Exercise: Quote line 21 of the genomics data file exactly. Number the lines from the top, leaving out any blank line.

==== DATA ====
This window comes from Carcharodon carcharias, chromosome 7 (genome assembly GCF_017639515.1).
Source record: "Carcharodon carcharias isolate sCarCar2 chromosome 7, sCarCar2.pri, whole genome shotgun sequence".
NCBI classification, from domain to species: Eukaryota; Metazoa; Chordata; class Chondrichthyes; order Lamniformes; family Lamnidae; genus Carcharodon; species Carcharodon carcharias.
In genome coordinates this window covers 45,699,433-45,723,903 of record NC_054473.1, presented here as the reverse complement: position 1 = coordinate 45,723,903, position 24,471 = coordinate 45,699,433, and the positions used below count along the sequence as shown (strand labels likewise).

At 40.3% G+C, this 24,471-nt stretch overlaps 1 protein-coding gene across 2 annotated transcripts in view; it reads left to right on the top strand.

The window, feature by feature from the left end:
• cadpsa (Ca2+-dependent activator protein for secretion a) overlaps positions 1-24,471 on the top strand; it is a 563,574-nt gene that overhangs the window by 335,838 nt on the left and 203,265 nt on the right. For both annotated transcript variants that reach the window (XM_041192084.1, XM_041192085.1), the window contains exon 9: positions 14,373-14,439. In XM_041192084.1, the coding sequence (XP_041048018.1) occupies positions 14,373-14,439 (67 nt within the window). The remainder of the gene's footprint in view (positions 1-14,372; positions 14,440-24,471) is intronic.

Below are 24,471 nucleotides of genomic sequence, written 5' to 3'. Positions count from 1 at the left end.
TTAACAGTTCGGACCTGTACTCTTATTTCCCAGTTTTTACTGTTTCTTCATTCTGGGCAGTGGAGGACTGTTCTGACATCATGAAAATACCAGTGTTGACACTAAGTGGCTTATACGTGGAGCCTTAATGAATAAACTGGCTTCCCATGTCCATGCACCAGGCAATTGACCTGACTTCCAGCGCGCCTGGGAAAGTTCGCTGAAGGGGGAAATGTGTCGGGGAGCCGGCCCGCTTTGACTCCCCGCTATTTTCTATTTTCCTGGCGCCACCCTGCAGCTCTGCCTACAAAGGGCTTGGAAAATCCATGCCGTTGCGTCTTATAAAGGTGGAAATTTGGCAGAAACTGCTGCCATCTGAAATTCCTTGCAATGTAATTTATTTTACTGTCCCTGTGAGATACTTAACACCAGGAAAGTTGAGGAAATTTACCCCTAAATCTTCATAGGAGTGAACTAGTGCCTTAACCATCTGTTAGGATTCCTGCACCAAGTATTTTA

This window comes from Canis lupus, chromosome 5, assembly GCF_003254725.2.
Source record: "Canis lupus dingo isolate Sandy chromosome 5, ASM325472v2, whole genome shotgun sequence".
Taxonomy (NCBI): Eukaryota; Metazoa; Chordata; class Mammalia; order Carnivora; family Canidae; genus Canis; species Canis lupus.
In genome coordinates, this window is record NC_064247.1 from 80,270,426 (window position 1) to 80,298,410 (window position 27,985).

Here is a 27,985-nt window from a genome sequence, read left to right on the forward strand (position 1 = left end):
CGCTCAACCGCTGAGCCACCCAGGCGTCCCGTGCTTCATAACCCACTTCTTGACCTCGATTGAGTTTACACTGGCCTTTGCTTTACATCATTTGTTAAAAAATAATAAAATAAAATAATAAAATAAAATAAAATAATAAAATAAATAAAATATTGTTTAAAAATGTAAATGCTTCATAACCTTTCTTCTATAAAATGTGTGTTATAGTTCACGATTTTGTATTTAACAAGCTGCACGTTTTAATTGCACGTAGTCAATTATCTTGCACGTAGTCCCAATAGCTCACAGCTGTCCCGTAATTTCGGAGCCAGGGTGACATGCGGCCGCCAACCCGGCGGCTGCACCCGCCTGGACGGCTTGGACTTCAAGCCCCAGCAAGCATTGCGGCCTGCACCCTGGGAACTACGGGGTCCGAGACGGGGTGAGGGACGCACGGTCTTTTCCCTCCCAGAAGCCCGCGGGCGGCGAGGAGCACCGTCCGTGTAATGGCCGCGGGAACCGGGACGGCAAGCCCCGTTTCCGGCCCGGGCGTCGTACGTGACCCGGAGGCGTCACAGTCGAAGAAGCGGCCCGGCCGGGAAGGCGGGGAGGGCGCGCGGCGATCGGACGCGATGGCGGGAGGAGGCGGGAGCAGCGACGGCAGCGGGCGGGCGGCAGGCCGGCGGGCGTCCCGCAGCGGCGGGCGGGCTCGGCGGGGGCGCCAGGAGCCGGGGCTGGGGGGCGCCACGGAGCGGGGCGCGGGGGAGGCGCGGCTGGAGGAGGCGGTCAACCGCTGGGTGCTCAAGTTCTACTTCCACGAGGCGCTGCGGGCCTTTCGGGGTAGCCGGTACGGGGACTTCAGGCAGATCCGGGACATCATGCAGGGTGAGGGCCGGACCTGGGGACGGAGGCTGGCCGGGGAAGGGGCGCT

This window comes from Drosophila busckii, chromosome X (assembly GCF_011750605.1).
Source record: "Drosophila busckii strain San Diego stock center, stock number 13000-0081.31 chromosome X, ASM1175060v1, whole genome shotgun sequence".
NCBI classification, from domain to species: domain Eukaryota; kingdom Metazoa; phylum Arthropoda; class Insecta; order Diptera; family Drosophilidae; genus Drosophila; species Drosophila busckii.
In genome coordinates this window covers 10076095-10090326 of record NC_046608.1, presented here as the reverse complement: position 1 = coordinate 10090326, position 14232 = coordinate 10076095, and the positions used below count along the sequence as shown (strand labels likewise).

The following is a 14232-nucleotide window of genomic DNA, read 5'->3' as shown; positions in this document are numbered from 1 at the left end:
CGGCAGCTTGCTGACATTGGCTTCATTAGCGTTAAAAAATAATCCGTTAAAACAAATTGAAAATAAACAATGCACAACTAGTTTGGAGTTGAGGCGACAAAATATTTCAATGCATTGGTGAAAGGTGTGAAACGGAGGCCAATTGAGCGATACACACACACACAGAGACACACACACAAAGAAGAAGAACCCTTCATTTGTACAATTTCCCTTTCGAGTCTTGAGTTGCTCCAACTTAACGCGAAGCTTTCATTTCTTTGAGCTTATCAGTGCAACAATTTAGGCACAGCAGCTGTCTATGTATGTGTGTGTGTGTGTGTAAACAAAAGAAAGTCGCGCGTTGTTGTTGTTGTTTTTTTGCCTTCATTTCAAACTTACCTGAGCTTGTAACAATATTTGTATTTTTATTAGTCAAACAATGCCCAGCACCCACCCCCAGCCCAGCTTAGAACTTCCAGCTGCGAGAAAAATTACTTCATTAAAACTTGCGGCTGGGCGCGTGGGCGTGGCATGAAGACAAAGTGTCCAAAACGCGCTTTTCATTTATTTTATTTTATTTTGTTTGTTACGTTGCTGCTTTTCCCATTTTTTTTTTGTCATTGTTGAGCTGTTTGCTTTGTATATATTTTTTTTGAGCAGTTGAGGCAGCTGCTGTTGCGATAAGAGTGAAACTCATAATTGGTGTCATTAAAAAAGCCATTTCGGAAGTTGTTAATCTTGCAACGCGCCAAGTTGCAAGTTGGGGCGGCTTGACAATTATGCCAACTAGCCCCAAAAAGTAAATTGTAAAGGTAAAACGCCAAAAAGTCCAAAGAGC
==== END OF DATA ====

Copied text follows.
CGGCAGCTTGCTGACATTGGCTTCATTAGCGTTAAAAAATAATCCGTTAAAACAAATTGAAAATAAACAATGCACAACTAGTTTGGAGTTGAGGCGACAAAATATTTCAATGCATTGGTGAAAGGTGTGAAACGGAGGCCAATTGAGCGATACACACACACACAGAGACACACACACAAAGAAGAAGAACCCTTCATTTGTACAATTTCCCTTTCGAGTCTTGAGTTGCTCCAACTTAACGCGAAGCTTTCATTTCTTTGAGCTTATCAGTGCAACAATTTAGGCACAGCAGCTGTCTATGTATGTGTGTGTGTGTGTGTAAACAAAAGAAAGTCGCGCGTTGTTGTTGTTGTTTTTTTGCCTTCATTTCAAACTTACCTGAGCTTGTAACAATATTTGTATTTTTATTAGTCAAACAATGCCCAGCACCCACCCCCAGCCCAGCTTAGAACTTCCAGCTGCGAGAAAAATTACTTCATTAAAACTTGCGGCTGGGCGCGTGGGCGTGGCATGAAGACAAAGTGTCCAAAACGCGCTTTTCATTTATTTTATTTTATTTTGTTTGTTACGTTGCTGCTTTTCCCATTTTTTTTTTGTCATTGTTGAGCTGTTTGCTTTGTATATATTTTTTTTGAGCAGTTGAGGCAGCTGCTGTTGCGATAAGAGTGAAACTCATAATTGGTGTCATTAAAAAAGCCATTTCGGAAGTTGTTAATCTTGCAACGCGCCAAGTTGCAAGTTGGGGCGGCTTGACAATTATGCCAACTAGCCCCAAAAAGTAAATTGTAAAGGTAAAACGCCAAAAAGTCCAAAGAGC